0

Which of the following two sentences is correct?

A: The training course will give the opportunity for the teachers to enhance the understanding of emotional intelligence.

B: The training course will give the opportunity to the teachers to enhance the understanding of emotional intelligence.

Where the difference between both of them is the 8th word (for and To).

closed as off-topic by Dan Bron, jimm101, AmE speaker, Kris, J. Taylor May 30 '18 at 17:26

This question appears to be off-topic. The users who voted to close gave this specific reason:

If this question can be reworded to fit the rules in the help center, please edit the question.

  • I would prefer 'The training course will give an opportunity to the teachers to enhance their understanding of emotional intelligence.' – Michael Harvey May 29 '18 at 16:49
  • No, but my question is why not "for the teachers" ? – Ghanem May 29 '18 at 16:51
  • Please look up the words in a good dictionary. See also English Language Learners – Kris May 30 '18 at 6:17
1

Though it looks like a matter of changing one word, in fact the two sentences have different structures. It happens in this case that there is no real difference in the meaning, but that will not always be so.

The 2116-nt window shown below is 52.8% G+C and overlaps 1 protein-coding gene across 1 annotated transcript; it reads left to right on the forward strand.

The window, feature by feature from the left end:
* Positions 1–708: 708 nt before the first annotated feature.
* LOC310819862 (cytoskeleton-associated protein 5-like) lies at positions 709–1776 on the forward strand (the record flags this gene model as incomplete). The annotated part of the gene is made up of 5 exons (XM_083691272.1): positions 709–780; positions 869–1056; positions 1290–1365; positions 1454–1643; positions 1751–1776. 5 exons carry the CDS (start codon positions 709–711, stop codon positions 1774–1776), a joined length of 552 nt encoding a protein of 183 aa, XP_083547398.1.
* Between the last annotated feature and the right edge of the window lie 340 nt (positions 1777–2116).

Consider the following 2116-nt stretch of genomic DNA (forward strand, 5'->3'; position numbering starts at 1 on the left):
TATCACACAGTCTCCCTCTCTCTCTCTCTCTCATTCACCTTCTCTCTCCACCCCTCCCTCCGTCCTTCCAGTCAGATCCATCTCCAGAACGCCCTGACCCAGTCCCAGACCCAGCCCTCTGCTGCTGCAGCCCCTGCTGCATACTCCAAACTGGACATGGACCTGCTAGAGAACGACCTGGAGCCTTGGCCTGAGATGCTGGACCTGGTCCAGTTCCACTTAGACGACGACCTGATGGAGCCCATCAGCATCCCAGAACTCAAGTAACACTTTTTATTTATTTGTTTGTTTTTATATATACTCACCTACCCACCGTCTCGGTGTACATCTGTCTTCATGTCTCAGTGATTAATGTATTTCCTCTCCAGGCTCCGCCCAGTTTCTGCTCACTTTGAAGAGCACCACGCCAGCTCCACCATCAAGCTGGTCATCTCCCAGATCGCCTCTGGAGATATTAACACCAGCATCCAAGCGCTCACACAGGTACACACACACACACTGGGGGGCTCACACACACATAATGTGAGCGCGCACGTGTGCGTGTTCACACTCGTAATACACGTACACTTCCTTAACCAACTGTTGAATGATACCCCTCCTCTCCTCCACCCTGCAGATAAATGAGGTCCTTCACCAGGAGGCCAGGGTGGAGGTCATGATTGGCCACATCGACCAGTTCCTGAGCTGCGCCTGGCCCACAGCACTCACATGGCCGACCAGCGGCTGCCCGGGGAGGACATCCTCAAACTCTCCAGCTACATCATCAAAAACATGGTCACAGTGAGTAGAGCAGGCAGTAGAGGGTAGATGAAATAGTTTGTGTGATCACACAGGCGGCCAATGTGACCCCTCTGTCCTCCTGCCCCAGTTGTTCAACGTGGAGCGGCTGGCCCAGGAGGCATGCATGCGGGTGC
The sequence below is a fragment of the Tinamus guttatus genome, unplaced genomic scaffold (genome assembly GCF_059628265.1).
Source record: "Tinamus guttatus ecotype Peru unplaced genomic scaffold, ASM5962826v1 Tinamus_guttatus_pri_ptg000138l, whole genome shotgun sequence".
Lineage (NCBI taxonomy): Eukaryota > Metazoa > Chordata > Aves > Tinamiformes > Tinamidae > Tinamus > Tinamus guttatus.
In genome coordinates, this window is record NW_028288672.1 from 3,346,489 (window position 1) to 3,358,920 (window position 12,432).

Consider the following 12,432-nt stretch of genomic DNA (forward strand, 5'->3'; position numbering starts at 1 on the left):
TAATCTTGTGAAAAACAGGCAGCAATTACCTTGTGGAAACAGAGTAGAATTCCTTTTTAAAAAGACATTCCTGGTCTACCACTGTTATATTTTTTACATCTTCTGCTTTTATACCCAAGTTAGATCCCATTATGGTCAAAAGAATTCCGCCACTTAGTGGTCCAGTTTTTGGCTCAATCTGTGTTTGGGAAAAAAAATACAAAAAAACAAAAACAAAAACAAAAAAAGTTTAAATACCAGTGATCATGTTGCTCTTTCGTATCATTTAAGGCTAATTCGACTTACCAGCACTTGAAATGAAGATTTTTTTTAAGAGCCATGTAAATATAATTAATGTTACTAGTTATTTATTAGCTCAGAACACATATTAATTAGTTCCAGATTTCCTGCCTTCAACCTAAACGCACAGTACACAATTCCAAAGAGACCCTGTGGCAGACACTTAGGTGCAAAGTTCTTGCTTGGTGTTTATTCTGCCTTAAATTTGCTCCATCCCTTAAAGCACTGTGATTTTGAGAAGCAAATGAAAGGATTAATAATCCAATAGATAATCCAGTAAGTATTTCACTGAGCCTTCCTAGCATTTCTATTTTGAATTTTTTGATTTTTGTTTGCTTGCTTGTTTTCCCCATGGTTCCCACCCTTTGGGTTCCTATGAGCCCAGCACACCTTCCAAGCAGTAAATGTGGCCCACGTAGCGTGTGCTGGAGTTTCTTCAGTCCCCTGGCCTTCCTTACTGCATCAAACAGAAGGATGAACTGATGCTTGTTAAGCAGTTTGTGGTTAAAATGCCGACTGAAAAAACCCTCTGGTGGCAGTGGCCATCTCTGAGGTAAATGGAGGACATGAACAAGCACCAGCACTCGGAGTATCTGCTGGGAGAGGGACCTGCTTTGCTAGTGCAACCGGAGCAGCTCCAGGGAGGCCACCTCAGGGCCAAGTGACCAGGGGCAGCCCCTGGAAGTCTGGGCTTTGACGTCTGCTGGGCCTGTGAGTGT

With for, "the teachers" goes with "opportunity", so:

... gives [to somebody unspecified] [an opportunity [for the teachers to ...]]

With to, "the teachers" goes with "give", so:

... gives [to the teachers] [an opportunity [for somebody unspecified to ... ]]

0

To show a transfer, you would say you are giving an opportunity to the teachers. Think of it as "giving to" vs "giving for". Couched differently, to show purpose, you could say the "the training course provides an opportunity for the teachers". Here's another version that contrasts both: The training course will give an opportunity to the teachers and provide critical information for their understanding of emotional intelligence.

Not the answer you're looking for? Browse other questions tagged or ask your own question.